Harry Whittaker
The Time Of The End

9) The Valley Of Jehoshaphat

Joel 3

The concluding section of Joel’s prophecy is mainly concerned with a more detailed expansion of the threat of divine judgement against the inveterate enemies of Israel, a judgement that has already been pronounced in chapter 2: 20, 30, 31. The reason for this anger is given with detail and indignant emphasis. Israel has been ravished by a host of enemies—Tyre and Zidon, Philistia, Egypt, Edom (vv. 4, 19). Neither the mighty Assyrian nor the barbarian northern tribes are hinted at, but only those names, which represent the Arab nations, round the state of Israel in the twentieth century.

The picture is one of savage inhuman treatment meted out to Land and people alike. The Land is divided up amongst the invaders (v. 2) and ruthlessly plundered (v. 5), the people are exported to far-off lands as slave labour1[9] (vv. 6, 8) and are even used as currency to purchase self-indulgence (“they have given a boy for an harlot, and sold a girl for wine”)—and all this to work off a grudge and a spite against the Jews. Yet this sanctification of a Holy War (v. 9) is really an attempt at reprisal against God: “will ye repay a deed of mine?”(v. 4) It was God who brought Israel back to their land. Then how can Arabs hope to set themselves against the plan of the Almighty?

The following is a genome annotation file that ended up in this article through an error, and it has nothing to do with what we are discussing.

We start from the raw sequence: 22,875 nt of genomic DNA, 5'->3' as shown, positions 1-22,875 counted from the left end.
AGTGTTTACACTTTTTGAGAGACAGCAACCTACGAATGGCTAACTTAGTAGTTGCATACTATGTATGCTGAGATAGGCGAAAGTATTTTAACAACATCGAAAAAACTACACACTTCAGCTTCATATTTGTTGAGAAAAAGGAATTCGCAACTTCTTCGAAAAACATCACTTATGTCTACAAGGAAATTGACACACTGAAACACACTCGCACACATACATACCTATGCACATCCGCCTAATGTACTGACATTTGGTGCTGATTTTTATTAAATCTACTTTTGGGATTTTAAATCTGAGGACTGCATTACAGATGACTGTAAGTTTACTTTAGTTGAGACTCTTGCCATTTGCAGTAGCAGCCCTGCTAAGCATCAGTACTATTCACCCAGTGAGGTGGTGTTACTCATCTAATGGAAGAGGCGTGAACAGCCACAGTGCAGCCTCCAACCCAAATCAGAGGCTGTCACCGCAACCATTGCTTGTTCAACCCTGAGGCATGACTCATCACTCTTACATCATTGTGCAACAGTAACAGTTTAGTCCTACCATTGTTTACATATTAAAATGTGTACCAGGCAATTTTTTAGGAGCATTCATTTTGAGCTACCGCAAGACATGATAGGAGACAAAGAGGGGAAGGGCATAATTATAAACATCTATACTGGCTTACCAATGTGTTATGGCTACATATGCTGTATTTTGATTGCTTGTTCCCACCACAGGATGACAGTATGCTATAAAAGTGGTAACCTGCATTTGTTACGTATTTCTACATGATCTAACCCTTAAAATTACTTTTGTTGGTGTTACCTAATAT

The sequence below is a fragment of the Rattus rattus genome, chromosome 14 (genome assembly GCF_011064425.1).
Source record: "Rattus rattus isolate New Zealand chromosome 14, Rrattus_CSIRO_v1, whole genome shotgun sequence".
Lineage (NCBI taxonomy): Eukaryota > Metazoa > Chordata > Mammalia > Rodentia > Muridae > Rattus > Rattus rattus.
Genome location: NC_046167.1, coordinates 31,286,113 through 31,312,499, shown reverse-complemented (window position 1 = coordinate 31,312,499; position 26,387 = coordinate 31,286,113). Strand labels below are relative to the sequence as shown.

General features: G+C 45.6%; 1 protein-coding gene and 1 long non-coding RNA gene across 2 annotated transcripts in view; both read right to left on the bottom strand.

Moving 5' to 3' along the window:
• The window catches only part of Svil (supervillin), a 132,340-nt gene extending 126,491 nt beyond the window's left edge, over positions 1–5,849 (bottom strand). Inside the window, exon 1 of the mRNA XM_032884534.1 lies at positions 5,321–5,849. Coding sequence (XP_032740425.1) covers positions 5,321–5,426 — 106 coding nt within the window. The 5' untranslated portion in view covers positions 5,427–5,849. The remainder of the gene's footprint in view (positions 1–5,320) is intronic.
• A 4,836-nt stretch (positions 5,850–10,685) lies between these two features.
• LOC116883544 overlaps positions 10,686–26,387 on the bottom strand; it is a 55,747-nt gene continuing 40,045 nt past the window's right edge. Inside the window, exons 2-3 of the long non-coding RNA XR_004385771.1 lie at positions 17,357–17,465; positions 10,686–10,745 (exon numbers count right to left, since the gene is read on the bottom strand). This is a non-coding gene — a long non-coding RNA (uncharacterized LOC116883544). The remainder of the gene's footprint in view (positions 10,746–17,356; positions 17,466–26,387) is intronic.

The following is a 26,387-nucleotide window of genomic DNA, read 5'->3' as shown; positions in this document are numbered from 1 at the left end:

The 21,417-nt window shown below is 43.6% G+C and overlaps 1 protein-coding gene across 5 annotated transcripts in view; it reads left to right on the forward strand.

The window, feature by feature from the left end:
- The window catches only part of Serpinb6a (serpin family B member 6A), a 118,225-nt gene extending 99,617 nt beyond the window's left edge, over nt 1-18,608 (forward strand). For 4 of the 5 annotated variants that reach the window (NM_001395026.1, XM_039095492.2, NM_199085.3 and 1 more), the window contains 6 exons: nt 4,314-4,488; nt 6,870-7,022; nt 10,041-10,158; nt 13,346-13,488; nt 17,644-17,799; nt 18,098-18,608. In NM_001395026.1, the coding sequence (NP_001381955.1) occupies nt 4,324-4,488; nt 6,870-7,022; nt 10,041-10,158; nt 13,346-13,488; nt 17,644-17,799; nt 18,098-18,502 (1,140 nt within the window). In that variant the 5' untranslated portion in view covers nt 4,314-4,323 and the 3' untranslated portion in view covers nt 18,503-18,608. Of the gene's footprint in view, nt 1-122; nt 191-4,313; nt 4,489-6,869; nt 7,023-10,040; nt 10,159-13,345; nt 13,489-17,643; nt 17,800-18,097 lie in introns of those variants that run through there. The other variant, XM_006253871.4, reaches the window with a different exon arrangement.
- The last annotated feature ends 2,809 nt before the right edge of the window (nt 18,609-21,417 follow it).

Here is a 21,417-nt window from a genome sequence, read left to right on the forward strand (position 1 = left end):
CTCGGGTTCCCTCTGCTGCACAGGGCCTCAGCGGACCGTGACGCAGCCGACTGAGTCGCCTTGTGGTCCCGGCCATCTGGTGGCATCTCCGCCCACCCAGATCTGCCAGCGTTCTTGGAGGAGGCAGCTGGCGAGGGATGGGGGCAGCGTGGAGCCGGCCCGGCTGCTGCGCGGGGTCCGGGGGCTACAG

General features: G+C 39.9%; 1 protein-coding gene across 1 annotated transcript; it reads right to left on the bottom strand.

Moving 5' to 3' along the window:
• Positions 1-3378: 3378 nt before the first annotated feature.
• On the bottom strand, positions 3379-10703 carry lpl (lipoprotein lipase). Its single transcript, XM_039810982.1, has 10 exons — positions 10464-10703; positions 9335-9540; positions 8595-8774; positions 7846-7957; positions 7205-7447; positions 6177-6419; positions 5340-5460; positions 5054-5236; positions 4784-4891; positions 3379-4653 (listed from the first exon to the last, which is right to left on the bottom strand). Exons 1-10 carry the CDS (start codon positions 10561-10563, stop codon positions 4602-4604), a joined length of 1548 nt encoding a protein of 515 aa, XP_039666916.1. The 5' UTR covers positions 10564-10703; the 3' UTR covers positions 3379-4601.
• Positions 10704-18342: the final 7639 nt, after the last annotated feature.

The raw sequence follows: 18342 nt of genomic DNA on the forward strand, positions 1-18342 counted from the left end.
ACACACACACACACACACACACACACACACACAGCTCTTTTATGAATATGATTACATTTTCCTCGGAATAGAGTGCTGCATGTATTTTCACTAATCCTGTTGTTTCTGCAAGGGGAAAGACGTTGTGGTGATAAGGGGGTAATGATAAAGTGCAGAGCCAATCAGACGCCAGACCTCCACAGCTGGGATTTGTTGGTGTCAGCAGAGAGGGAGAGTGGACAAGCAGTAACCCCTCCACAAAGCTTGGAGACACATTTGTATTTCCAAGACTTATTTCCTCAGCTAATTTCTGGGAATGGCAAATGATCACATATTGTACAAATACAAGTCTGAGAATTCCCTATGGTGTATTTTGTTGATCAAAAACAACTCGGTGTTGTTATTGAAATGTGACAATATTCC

God in His indignation will bring these adversaries into “the valley of Jehoshaphat,” the valley where Jehovah is One who metes out judgement. It is a mistake to seek a geographical identification of this valley, even though there are plenty of maps, which confidently, though for no good reason, place it to the east or south of Jerusalem. The allusion is to God’s marvellous deliverance of His people in the days of king Jehoshaphat (2 Chronicles 20). On that occasion a great confederacy from Ammon, Moab and Edom (v. 22) came against a king and people who abandoned all trust in themselves and who instead leaned for help on the God of their fathers. So the “Lord sent liers in wait” against the enemy, and there was a great overthrow. These “liers in wait” were evidently angels who, unseen, set the invaders against one another (v. 23), as in the day of Midian (Judges 7: 22; Isaiah 9: 4).

This will happen again. In response to the prayer: “Thither cause thy mighty ones to come down, O Lord,” God will send not only His Gabriel (the Mighty One of God) but also His Messiah—El Gibbor (Isaiah 9: 6).

The ensuing judgement of the nations is pictured in graphic language. There are “multitudes, multitudes in the valley of decision.” This Hebrew word translated “decision” is the same as “consumption” in Isaiah 28: 21, 22 which foretells a time of divine intervention when God will “do his work, his strange work; and bring to pass his act, his strange act ... for I have heard from the Lord God of hosts a consumption, even determined upon the whole earth.”